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Harvesting Rainwater is a Top Priority

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There is a new crop in town. It’s nothing we can eat, but it provides a vital lifeline for our planet. It’s called rainwater harvesting which, as the name suggests, collects, processes and stores rainwater from the roofs on buildings.

Actually, collecting rainwater is not a new phenomenon as it dates back to Roman times, but it’s gathering fresh momentum as water shortages spread across the globe.

During the time of the Roman Empire, rainwater collection became something of an art and science, with many new cities incorporating state of the art technology for the time. The Romans were masters at these new developments and great progress was made right up until the 6th Century AD and the rule of Emperor Caesar.

One of the most impressive rainwater harvesting constructions can be found in Istanbul in the Sunken Palace which was used to collect rainwater from the streets above. It’s so large that you can sail around it in a boat.

Now, industry and agriculture are utilising the rooves of their buildings to capture rainwater. The water is diverted from the gutters via a filtration unit for storage in large tanks. Given the UK gets an average of 33 inches of rain a year, the potential to accumulate thousands of gallons is well within reach. Experts estimate that for every inch of rain that falls on a catchment area of 1,000 square feet, you can expect to collect approximately 600 gallons of rainwater. Ten inches of rain falling on a 1,000 square foot catchment area will generate about 6,000 gallons of rainwater.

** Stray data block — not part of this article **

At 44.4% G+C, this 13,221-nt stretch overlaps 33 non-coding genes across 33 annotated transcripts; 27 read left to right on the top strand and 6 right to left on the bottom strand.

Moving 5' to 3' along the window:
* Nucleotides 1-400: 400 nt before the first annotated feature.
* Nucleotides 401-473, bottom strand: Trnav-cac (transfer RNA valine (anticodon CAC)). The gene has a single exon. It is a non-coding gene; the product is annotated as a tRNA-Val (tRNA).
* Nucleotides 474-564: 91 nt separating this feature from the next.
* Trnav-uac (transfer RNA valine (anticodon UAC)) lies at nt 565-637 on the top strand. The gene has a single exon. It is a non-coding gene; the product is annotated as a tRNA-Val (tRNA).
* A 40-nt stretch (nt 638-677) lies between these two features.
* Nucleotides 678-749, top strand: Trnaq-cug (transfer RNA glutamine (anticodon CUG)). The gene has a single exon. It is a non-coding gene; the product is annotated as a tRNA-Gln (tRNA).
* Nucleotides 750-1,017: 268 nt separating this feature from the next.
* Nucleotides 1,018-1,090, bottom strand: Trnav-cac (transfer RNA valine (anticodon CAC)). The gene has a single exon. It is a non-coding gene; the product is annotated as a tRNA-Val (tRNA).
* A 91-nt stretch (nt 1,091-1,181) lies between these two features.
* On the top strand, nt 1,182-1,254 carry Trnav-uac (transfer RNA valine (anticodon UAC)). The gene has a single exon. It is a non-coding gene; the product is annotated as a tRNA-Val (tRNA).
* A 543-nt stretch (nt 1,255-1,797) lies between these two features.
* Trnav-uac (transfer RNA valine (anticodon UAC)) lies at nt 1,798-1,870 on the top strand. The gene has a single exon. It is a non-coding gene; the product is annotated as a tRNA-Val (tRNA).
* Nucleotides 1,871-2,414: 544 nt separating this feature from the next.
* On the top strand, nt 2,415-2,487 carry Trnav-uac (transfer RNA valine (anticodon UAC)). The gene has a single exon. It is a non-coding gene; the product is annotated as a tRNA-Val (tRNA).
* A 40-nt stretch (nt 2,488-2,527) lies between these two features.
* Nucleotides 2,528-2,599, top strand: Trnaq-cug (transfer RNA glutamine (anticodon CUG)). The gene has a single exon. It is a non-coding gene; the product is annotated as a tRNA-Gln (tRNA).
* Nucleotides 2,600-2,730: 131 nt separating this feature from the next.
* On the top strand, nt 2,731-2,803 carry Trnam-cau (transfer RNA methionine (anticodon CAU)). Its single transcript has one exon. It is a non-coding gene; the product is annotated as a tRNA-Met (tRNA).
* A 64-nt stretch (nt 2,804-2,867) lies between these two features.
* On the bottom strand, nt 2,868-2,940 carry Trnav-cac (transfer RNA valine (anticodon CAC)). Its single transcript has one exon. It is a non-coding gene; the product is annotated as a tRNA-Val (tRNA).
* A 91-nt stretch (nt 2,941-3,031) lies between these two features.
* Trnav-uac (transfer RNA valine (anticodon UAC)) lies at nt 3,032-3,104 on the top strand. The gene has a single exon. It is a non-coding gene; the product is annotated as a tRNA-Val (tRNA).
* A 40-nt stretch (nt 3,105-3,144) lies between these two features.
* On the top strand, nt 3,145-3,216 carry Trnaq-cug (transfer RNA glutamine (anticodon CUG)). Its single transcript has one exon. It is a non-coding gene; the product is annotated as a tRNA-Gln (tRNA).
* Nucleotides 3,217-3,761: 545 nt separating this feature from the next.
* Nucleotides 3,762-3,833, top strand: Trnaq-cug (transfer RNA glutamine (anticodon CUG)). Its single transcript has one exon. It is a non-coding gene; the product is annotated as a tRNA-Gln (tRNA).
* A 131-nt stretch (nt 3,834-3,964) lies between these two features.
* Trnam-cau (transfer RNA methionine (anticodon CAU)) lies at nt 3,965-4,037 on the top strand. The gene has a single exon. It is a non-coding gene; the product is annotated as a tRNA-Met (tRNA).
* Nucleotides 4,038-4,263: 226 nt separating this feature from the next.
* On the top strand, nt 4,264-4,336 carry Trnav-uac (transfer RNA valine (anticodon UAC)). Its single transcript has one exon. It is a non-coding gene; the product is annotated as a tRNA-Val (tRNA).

Of course, the rainwater collected is not suitable for drinking unless it is further filtered and exposed to UV treatment. However, given the demand by industry for water for cleaning and processing, rainwater harvesting can go a long way to reducing the colossal consumption. Many industrial processes use a staggering amount of water from start to finish. It takes about 270 gallons of water to produce $1 worth of sugar; 200 gallons of water to make $1 worth of pet food, and 140 gallons of water to make $1 worth of milk.

Another powerful reason to consider rainwater harvesting is the current building regulations which encourage sustainable performance in buildings. Reducing the use of water within a building will earn credits that count towards reaching the BREEAM standard.

Kirton Water Treatment Services has gained considerable expertise over the years in producing rainwater harvesting systems currently in use on poultry farms and vehicle wash installations.

“Our customers are seeing a significant reduction in water consumption with a rapid return on investment, “says Kirton MD Jon West.

You can find out more about our work with water treatment services here.

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